Elizabeth Warren or Bust, I’m Drawing the Line

One of the only aspects of the so-called “financial reform” bill that might actually protect American consumers from the banking and financial services industry’s well-known and widely documented abuses, is the creation of the Consumer Financial Protection Bureau, which, since 2007, has been proposed by Harvard Professor, outspoken consumer advocate, and one of my favorite people on the planet, Elizabeth Warren.

Ms. Warren should unquestionably be asked to head up this new Consumer Financial Protection Bureau, bribed, begged and/or pleaded with, if need be.  Without her philosophy and leadership setting the standards and tone of this new bureau as it is established, it should simply be disbanded… we don’t need another federal bureau to let the banks do whatever they’d like to the American consumer.  We already have every other federal agency and regulatory body for that.

Treasury Secretary Tim Geithner opposes Elizabeth Warren being appointed to head up the new bureau, and that’s why I’m writing this… to make my views on this crystal clear.

If Geithner succeeds and we end up with his witless pal, Assistant Treasury Secretary Michael Barr instead of Elizabeth Warren in this position… well, then stick a fork in me ‘cause I’m done with this administration.  Well done.  Burnt.  It simply cannot be allowed, and I’m asking everyone I know or that’s reading this to write their representatives today to let them know that Elizabeth Warren’s appointment to head up the Consumer Financial Protection Bureau is not optional… it’s a do or die situation.

Like Dubya said: You’re either with us, or you’re against us.  I’m sorry, but that’s the way it is, as far as I’m concerned.

Elizabeth Warren is the Leo Gottlieb Professor of Law at Harvard Law School.  She teaches contract, bankruptcy, and commercial law.  She has spent the past 30 years studying the economics of middle class families.

She became well-known to the public when she was selected to chair the Congressional Oversight Panel that was set up to investigate the Troubled Assets Relief Program, or TARP, which put her in the unenviable position of being the critical check on the U.S. Treasury Department.  In that role, she became a leading proponent for increased accountability and transparency, I wonder why.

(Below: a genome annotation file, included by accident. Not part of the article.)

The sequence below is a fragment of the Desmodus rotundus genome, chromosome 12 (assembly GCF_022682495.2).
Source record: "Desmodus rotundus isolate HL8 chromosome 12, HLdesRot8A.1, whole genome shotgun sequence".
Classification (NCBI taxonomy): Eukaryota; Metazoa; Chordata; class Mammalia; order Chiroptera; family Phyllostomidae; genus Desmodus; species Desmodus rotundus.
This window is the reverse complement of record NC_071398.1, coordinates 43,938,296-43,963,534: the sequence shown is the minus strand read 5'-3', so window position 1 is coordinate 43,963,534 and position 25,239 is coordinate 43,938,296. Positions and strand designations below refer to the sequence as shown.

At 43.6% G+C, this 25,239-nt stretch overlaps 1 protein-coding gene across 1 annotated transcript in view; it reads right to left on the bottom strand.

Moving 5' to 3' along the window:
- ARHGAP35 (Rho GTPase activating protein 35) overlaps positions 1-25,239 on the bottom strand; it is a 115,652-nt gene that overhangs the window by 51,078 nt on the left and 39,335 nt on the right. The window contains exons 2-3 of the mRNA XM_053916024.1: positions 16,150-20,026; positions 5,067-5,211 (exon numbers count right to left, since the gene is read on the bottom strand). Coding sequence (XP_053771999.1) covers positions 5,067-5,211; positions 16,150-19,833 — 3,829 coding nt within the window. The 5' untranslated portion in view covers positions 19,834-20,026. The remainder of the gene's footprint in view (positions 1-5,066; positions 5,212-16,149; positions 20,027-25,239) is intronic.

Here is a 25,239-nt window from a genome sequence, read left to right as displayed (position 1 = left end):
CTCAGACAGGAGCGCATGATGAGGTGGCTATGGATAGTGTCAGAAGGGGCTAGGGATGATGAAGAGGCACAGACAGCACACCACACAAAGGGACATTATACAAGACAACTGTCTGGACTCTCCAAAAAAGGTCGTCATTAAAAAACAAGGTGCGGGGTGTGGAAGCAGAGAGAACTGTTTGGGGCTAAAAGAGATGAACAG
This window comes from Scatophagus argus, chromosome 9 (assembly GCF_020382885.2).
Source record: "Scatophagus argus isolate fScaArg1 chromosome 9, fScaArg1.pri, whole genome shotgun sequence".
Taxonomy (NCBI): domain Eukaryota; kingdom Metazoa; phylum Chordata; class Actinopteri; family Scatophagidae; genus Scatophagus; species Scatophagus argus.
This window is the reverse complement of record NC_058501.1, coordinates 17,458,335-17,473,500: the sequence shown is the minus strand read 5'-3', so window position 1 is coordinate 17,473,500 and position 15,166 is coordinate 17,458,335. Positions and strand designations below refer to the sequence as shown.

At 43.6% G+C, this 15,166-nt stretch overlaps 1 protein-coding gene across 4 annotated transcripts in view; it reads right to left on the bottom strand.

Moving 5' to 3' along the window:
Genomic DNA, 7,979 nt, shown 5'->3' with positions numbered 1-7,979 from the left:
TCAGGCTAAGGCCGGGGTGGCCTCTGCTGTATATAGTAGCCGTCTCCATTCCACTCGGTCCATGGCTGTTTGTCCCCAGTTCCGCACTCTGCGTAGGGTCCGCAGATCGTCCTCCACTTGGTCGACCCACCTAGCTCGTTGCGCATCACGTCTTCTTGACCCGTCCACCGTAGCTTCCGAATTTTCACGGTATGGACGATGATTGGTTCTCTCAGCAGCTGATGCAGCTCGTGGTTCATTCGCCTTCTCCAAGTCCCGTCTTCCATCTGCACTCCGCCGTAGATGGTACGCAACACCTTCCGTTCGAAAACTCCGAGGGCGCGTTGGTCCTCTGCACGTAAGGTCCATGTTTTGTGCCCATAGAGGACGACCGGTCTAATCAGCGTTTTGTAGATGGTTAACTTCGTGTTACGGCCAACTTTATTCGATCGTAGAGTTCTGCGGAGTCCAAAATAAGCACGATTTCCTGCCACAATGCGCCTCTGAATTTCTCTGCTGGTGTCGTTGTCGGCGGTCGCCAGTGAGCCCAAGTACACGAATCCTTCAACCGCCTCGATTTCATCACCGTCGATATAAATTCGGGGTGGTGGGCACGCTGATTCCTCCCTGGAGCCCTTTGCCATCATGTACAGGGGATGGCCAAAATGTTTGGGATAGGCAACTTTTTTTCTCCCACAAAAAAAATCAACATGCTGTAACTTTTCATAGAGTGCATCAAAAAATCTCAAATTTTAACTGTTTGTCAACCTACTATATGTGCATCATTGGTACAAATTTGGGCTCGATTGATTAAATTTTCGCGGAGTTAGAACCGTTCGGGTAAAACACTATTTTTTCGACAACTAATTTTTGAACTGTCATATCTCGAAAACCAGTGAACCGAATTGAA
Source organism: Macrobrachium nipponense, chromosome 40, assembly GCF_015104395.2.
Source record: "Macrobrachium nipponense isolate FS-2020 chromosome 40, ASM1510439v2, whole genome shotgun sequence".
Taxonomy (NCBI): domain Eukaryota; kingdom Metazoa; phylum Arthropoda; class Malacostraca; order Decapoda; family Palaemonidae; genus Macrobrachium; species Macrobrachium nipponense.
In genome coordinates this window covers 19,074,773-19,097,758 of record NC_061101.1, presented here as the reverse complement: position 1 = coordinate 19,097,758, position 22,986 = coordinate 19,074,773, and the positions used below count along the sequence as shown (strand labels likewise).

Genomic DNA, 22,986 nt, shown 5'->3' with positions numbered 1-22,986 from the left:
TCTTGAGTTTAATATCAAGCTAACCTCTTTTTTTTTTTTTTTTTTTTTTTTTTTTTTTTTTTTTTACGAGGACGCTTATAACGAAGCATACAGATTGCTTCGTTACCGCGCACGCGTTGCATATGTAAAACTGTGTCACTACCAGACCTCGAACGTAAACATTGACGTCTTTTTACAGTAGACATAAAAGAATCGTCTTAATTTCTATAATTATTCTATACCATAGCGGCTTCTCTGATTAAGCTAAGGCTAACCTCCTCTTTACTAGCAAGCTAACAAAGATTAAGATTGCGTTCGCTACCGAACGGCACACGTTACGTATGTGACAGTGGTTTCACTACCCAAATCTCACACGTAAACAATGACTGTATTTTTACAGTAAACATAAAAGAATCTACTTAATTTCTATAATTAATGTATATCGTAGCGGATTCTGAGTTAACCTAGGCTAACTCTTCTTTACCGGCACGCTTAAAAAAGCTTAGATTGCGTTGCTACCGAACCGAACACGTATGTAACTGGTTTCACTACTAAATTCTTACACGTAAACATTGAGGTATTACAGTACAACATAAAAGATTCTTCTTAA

If you aren’t already familiar with Liz Warren, here’s a paragraph that will give you an idea of how she thinks and what she thinks about.  She wrote the following last year in an article she published online:

“It is impossible to buy a toaster that has a one-in-five chance of bursting into flames and burning down your house. But it is possible to refinance an existing home with a mortgage that has the same one-in-five chance of putting the family out on the street–and the mortgage won’t even carry a disclosure of that fact to the homeowner. Similarly, it’s impossible to change the price on a toaster once it has been purchased. But long after the papers have been signed, it is possible to triple the price of the credit used to finance the purchase of that appliance, even if the customer meets all the credit terms, in full and on time.

Why are consumers safe when they purchase tangible consumer products with cash, but when they sign up for routine financial products like mortgages and credit cards they are left at the mercy of their creditors?  Indeed, the pain imposed by a dangerous credit product is even more insidious than that inflicted by a malfunctioning kitchen appliance.”

That’s a darn good question, Ms. Warren.  And I can’t imagine anyone not wanting to know the answer.

The other reason I think she’s not only the obvious, but quite literally the only choice to head up the new Consumer Financial Protection Bureau is that she’s about the only person I’ve seen who understands that we’re having a foreclosure crisis, and that it’s not just that we’re all terribly irresponsible.  Here’s a few of the things she’s said over the last couple of years:

“Americans are drowning in debt. One in four families say they are worried about how they will pay their credit card bills this month. Nearly half of all credit card holders have missed payments in the past year, and an additional 2.1 million families missed at least one mortgage payment. Last year, 1.2 million families lost their homes in foreclosure, and another 1.5 million families are likely headed into mortgage foreclosure this year.”